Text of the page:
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Music Life 2024/3

  • Marek Vrábel, organist and director of the Church Conservatory, on the crisis of professional music education

  • We caught guitarist Andreas Várady during a concert in Bratislava and also bring an analysis of his composition

  • We remember the late Prof. Ladislav Burlas, musicologist, educator, and composer

  • Bard of Lithuanian music of the 20th century, Bronius Kutavičius, in an analysis of his work "Last Pagan Rites"

  • Jazz Talks with Matúš Jakabčic

  • Reviews of concerts, opera performances, and CDs

How many specialized schools are too few and how many are too many? This question has become burning, one that we've been asking ourselves in the world of music for quite some time now. Provoked by encounters with managers of professional orchestras who cannot help but marvel at the level of applicants for job positions during auditions. Until the beginning of the 90s, Slovakia had only three conservatories for decades, which were fiercely contested among talented youth, and admission to the only university-level music school in the country was reserved for the elite with professional stage ambitions. Today, fourteen conservatories offer specialized music education, yet this system fails to produce quality musical material even for orchestras in the regions. And the problem of the level of conservatories logically spills over into universities...

Where did the mistake happen? Why, at a time when interest among talented children (and their parents) in artistic fields is declining, is the number of schools fishing in these waters increasing? Is it enough if conservatories are merely breeding grounds for more and more teachers for basic art schools? Which, let's be honest, in poorer regions are places of work and financial stability, subsequently sending the youth back into the system of the 14 conservatories... It's a public secret that talented students are rather exceptions in this peculiar system, that those who can afford it opt for foreign schools for conservatory education, not to mention universities. Writing about the problem is, understandably, poking the hornet's nest because the 14 conservatories have already generated many job positions. Our music education has long lost the mark of selectivity, exclusivity, and elitism and has embarked on a path of pretense. When this "pyramid" will collapse, no one knows, and it's hard to understand why the state supports it.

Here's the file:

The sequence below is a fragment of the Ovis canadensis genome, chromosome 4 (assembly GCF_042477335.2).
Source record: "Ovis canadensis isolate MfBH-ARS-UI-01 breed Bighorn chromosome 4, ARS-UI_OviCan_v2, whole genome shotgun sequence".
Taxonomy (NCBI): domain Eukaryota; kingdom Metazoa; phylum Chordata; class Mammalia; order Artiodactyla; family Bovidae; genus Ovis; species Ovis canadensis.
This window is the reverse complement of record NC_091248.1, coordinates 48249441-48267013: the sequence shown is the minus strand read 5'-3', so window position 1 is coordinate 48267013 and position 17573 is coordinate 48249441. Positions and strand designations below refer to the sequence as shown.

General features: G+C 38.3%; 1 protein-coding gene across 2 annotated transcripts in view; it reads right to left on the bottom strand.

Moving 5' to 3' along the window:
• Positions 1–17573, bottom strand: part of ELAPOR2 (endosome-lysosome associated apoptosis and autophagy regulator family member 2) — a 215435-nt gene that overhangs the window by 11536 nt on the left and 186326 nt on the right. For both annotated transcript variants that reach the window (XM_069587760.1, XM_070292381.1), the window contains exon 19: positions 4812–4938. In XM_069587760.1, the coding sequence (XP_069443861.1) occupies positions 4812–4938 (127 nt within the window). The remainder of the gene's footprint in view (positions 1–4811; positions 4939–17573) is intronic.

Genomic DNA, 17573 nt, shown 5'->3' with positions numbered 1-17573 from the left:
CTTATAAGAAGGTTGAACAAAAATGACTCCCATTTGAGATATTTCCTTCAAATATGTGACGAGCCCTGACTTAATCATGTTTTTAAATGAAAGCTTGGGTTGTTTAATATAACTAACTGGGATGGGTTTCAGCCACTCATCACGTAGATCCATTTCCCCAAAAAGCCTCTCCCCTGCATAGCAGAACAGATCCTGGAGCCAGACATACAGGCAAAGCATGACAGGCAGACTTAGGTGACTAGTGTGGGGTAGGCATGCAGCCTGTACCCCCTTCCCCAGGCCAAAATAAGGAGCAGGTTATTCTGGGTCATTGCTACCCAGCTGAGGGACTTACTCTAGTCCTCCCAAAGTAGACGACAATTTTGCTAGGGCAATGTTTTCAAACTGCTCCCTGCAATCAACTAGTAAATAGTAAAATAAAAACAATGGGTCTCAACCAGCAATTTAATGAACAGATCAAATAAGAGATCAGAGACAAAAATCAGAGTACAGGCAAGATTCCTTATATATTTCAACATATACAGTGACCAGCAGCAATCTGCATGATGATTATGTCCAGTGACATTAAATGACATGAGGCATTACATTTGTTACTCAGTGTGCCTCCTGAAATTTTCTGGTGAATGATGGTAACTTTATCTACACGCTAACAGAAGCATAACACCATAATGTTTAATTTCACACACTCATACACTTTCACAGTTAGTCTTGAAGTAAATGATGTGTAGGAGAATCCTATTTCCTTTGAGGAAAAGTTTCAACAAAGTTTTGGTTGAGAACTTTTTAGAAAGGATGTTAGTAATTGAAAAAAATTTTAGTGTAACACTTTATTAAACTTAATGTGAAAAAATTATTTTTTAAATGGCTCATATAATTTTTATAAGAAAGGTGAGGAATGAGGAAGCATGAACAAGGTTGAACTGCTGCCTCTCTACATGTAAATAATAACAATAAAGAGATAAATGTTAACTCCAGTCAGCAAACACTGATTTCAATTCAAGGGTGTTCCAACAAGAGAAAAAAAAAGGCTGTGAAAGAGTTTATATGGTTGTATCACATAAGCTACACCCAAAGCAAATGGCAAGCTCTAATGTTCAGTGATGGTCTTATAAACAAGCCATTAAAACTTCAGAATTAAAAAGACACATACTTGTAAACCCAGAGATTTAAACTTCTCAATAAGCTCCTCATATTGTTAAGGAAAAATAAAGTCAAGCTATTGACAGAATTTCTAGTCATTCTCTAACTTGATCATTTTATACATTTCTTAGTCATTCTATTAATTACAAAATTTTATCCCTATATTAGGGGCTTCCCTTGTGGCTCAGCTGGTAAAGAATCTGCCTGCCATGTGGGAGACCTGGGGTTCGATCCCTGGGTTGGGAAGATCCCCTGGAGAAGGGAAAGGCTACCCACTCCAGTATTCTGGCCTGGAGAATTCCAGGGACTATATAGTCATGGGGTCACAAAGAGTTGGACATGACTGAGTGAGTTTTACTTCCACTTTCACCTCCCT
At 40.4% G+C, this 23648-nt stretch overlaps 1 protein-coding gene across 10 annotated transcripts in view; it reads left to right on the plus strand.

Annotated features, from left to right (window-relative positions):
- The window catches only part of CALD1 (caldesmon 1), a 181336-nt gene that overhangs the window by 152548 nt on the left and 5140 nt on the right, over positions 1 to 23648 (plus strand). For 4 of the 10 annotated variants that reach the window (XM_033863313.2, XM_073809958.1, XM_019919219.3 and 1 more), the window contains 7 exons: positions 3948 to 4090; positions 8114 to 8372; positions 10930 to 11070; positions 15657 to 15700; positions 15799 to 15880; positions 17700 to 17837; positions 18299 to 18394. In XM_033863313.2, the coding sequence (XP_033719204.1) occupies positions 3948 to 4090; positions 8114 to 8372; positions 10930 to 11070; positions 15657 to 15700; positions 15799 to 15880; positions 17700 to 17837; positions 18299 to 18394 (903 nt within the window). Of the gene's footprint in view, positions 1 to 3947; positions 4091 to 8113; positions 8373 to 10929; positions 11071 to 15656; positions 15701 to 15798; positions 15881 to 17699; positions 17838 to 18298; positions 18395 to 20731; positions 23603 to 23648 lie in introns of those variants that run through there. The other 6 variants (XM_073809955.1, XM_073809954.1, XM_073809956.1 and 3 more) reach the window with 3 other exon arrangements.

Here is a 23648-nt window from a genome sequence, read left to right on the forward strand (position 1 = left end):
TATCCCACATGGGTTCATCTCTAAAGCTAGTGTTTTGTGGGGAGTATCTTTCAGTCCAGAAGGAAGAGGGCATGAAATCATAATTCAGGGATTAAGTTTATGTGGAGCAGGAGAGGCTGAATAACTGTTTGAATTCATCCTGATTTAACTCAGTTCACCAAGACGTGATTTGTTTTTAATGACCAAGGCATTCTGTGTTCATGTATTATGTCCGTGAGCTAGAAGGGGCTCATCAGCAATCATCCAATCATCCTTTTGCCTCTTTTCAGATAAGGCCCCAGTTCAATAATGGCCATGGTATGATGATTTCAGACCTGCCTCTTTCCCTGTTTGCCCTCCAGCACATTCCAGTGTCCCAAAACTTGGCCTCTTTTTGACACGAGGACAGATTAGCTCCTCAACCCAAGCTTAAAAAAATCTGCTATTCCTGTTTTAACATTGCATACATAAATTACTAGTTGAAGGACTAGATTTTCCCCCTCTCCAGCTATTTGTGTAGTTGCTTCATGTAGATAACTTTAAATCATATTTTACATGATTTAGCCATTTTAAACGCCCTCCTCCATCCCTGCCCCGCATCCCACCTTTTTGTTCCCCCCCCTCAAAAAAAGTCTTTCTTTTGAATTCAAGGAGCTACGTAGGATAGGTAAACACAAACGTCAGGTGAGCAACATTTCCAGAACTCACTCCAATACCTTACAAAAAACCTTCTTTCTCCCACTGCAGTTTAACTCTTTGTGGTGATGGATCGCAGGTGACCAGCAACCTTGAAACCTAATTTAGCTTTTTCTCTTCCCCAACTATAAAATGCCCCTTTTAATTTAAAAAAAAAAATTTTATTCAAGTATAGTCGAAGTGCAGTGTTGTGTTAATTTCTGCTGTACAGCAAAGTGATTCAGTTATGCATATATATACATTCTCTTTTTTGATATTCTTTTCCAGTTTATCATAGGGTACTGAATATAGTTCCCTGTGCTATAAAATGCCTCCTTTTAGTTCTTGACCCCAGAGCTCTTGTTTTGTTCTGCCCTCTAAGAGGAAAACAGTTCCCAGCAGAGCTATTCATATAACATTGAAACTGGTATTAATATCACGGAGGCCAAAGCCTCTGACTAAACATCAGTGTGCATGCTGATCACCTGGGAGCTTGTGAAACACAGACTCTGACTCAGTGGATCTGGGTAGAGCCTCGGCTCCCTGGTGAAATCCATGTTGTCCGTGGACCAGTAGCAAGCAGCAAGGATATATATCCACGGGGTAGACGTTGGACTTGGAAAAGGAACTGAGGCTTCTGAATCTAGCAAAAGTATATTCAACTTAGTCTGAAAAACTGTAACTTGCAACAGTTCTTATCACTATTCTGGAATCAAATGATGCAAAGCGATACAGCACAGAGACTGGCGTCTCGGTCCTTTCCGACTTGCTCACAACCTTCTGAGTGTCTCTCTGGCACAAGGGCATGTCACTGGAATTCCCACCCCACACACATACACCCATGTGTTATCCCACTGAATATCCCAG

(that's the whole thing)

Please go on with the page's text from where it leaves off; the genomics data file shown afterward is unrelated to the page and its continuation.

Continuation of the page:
That's why we highly appreciate that the director of one of the conservatories, organist Marek Vrábel, spoke out on this topic. His words not only hit home but also offer solutions. At the same time, the interview with him opens the doors to the backstage of the only church conservatory in our country.

We were saddened by the passing of Professor Ladislav Burlas, who left a unique, over 70-year-long mark on the Slovak music scene through his active work in musicology, pedagogy, and quality compositional creation. Honour to his memory.

In our context, we have a unique opportunity to get acquainted with the work of the bard of Lithuanian music of the 20th century, Bronius Kutavičius, through a text by composer Adrián Demoč about the composition "Posledné pohanské obrady" (The Last Pagan Rites).

We're excited about the pair of texts on the exceptional Slovak jazz guitarist Andreas Váradym, whom we introduce through a reflection on his recent concert in Bratislava and an analysis of his composition. The jazz section continues with an interesting series on jazz guitar, where active players present different stages of its development.

We remind you that our texts are also available in the online version of Hudobný život (Musical Life) at hudobnyzivot.sk. Still free of charge.